The process of analysis occurred in three stages: description, analysis and interpretation. Wolcott (1994p49) regards these steps as the "three primary ingredients of qualitative research". Some of the descriptive data were managed quantitatively; a technique recognised by Strauss and Corbin ( 1998) as a useful way of providing background information, which offers some initial insights (Wolcott 1994).

A modified version of the grounded theory approach to conceptual analysis (Strauss & Corbin 1998) was employed because it is systematic, transparent and thereby enhanced the trustworthiness of findings.




Prior to considering the concept of role overlap it was important to clarify the participants' views of their own role and perceptions of their colleagues' role. Figures 1a and 1b indicate the role components described.

(figures 1a and 1b here)

Through examination of the descriptive data, it was clear that 15 interviewees identified that overlap did exist in the work setting, occasionally through joint intervention but mainly during individual sessions of the same activity. Of the remaining respondents, one felt there was no overlap, and the other two preferred to discuss the situation as "complementary to each others' roles" rather than role overlap. Figure 2 describes the main areas of overlap.

(figure 2 here)


The outcome of the analysis is explored further under the respective category headings.

Category 1: Role Overlap Can Cause Role Insecurity

On the surface role overlap was espoused by many of the participants as a positive concept. However, analysis uncovered an underlying concern relating to role security because traditional boundaries were being crossed by the professions. There appeared to be agreement that overlap was acceptable to a degree only, with education and training restrictions being advocated to ensure maintenance of autonomy. This reflects Hannay's (1980) view of education as a key factor to professional status, autonomy and thus perhaps security of role.

Concept 1: Overlap Instills Territorial Feelings

The extent of the overlap appeared to have some bearing on how protective therapists felt about their role. As one participant explained:

"If you have someone else working in the same way then it's good for the patient, so I really haven't got much of a problem with it, but if I did have an occupational therapist who was doing purely physical treatment then I might start getting a little bit tetchy about it, but if they were looking at a lot of functional work, say facilitating drinking from a cup, feeding, washing and hygiene, I mean we do that as well if we can" (PT7).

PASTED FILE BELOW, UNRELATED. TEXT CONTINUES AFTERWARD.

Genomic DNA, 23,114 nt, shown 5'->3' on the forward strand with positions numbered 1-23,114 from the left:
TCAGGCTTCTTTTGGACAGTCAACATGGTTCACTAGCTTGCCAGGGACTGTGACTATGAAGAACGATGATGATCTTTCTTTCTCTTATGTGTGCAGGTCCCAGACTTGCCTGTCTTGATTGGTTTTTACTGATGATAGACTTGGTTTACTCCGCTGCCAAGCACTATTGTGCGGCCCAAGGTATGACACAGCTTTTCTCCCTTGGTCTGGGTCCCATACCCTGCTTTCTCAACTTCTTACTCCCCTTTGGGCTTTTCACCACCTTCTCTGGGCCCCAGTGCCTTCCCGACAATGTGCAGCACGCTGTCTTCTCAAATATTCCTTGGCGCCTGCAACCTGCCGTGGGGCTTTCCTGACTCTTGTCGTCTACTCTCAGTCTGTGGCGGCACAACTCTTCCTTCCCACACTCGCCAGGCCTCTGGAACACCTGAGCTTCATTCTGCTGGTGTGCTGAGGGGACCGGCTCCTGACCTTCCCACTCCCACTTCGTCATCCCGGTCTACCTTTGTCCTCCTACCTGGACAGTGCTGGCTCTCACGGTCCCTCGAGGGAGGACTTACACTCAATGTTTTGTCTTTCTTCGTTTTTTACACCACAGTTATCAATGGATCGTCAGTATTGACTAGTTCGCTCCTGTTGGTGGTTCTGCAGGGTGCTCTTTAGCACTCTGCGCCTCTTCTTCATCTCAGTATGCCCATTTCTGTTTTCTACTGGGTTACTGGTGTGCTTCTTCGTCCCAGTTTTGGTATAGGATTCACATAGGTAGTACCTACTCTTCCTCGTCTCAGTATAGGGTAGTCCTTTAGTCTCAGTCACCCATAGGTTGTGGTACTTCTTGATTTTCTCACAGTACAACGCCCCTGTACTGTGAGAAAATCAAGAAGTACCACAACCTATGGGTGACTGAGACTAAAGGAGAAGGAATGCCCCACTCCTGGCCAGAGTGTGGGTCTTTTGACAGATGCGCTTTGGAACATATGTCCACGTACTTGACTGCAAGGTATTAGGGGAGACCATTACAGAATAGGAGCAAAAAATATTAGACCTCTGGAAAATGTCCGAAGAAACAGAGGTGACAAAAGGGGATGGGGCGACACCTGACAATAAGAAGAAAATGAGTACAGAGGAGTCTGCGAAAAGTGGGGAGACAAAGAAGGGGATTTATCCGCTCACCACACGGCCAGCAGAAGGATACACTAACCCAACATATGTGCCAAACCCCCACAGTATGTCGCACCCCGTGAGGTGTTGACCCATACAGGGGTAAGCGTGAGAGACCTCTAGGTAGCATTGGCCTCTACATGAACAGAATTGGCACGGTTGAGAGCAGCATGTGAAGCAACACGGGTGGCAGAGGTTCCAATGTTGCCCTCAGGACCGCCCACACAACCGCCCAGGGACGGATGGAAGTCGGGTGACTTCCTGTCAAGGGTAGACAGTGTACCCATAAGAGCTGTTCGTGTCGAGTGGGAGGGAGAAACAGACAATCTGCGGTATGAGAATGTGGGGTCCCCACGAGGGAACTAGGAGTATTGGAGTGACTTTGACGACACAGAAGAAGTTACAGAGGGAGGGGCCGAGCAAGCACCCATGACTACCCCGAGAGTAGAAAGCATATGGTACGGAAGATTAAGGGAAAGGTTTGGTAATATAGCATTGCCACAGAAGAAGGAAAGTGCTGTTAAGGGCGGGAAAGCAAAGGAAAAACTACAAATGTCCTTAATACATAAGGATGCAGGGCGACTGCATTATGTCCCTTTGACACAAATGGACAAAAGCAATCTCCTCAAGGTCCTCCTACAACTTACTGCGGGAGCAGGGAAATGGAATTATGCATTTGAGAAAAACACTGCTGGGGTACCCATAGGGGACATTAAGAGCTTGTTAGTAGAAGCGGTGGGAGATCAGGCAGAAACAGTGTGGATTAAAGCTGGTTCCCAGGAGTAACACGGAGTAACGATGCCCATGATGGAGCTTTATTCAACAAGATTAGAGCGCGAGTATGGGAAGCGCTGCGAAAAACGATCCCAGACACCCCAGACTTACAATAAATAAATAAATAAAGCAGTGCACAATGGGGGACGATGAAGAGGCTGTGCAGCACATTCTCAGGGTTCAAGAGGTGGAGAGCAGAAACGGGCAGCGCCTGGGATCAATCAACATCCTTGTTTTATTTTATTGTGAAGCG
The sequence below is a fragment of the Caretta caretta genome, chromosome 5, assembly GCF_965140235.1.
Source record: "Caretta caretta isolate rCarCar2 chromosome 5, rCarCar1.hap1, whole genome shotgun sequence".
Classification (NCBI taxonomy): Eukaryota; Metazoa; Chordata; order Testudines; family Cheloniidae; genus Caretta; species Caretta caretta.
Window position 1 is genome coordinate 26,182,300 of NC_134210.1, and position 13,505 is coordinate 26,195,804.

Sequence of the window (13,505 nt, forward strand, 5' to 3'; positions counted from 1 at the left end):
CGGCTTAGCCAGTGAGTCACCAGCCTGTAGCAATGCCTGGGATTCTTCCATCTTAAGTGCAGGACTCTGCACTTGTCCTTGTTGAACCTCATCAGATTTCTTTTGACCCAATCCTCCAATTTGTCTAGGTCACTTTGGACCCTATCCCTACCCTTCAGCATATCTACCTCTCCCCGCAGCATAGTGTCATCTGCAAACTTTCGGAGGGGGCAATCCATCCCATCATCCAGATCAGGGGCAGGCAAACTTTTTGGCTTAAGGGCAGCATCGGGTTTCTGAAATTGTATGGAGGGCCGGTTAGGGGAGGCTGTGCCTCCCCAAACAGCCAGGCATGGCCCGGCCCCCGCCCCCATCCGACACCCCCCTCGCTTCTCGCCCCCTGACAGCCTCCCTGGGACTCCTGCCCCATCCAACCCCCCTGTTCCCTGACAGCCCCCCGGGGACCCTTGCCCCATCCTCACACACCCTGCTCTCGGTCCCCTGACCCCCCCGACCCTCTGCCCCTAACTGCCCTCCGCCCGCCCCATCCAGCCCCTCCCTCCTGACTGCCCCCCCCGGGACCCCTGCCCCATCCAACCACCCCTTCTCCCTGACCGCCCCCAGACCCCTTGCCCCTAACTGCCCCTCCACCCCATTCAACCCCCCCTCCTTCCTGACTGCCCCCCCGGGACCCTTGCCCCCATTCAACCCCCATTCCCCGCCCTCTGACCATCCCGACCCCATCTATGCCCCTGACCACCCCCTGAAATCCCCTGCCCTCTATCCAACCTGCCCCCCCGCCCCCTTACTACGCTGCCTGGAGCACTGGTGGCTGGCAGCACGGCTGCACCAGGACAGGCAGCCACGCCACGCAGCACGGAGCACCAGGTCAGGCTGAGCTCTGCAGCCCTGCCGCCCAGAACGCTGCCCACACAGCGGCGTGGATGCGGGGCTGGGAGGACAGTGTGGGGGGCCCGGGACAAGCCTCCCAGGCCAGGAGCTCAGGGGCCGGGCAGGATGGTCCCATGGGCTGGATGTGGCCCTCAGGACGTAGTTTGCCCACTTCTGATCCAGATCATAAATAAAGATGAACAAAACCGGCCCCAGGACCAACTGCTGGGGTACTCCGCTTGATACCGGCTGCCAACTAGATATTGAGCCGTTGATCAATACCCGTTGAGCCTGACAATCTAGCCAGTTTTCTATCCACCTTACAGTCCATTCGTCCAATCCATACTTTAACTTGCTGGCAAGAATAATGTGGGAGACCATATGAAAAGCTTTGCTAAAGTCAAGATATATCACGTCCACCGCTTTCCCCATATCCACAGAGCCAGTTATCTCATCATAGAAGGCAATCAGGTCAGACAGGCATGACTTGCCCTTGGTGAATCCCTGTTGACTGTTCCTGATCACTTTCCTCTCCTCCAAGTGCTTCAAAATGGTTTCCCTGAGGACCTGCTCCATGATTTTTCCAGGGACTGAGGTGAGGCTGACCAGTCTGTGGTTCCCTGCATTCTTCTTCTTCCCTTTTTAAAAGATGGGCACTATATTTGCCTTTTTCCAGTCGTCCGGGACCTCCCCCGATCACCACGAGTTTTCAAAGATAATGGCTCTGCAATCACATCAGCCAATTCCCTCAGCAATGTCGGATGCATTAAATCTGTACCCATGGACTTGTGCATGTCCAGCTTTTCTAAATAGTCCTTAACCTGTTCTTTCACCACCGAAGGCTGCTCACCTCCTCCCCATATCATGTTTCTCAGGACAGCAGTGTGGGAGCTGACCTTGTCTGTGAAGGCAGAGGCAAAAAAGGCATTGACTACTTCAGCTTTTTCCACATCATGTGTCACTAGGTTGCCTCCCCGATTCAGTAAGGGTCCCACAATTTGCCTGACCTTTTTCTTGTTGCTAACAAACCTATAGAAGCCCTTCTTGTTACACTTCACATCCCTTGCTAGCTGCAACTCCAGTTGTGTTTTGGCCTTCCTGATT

However it emerged that the extent of role overlap was not the only factor determining acceptance. The therapists' reaction to role overlap was also influenced by professional confidence:

"I think a lot of people are very protective with their role and I think maybe it's their insecurities themselves...and whether it's their lack of experience or lack of knowledge or things that have happened in the past I don't know; I know there are lots of reasons, but it's usually when someone's actually not that confident themselves" (OT4).

A number of reasons for reduced professional confidence seemed likely. Unequal professional status, as perceived by others, emerged as one suggested cause.

Concept 2: Perceived Unequal Professional Status

Role overlap appeared to highlight the difference in role clarity between the professions of the participants. 8 of the occupational therapists felt generally disadvantaged as they often perceived themselves as misunderstood by patients and other healthcare colleagues. This absence of role clarity was endorsed by 5 physiotherapy participants who also believed that occupational therapy was the less well known of the two professions and had the potential to be misunderstood.

However, there was not universal agreement among the physiotherapists that their role was clearer and two physiotherapists felt that role overlap contributed to a lack of understanding, on the part of colleagues and patients, of their role.

The participants of both professions appeared to be echoing the thoughts of Loxley (1997) on the importance of having a professional identity which was clear to others, to avoid role confusion arising as a consequence of collaborative practice.

Although there was some criticism of each other's perspectives among the participants, particularly in relation to level of importance to the client, there was also recognition of the benefits the different professions can bring when treating a stroke patient with multiple needs. These different perspectives were used as a marker to delineate roles and they also served as a coping mechanism. This is reflected in another theme which emerged.

Concept 3: A Continuum of Intervention not Overlap

Over half of the participants (six occupational therapists and five physiotherapists) described the need for their role and their colleagues' as a continuum, whereby intervention was sought from each at different times and in a way that complemented each other. This view was not context specific.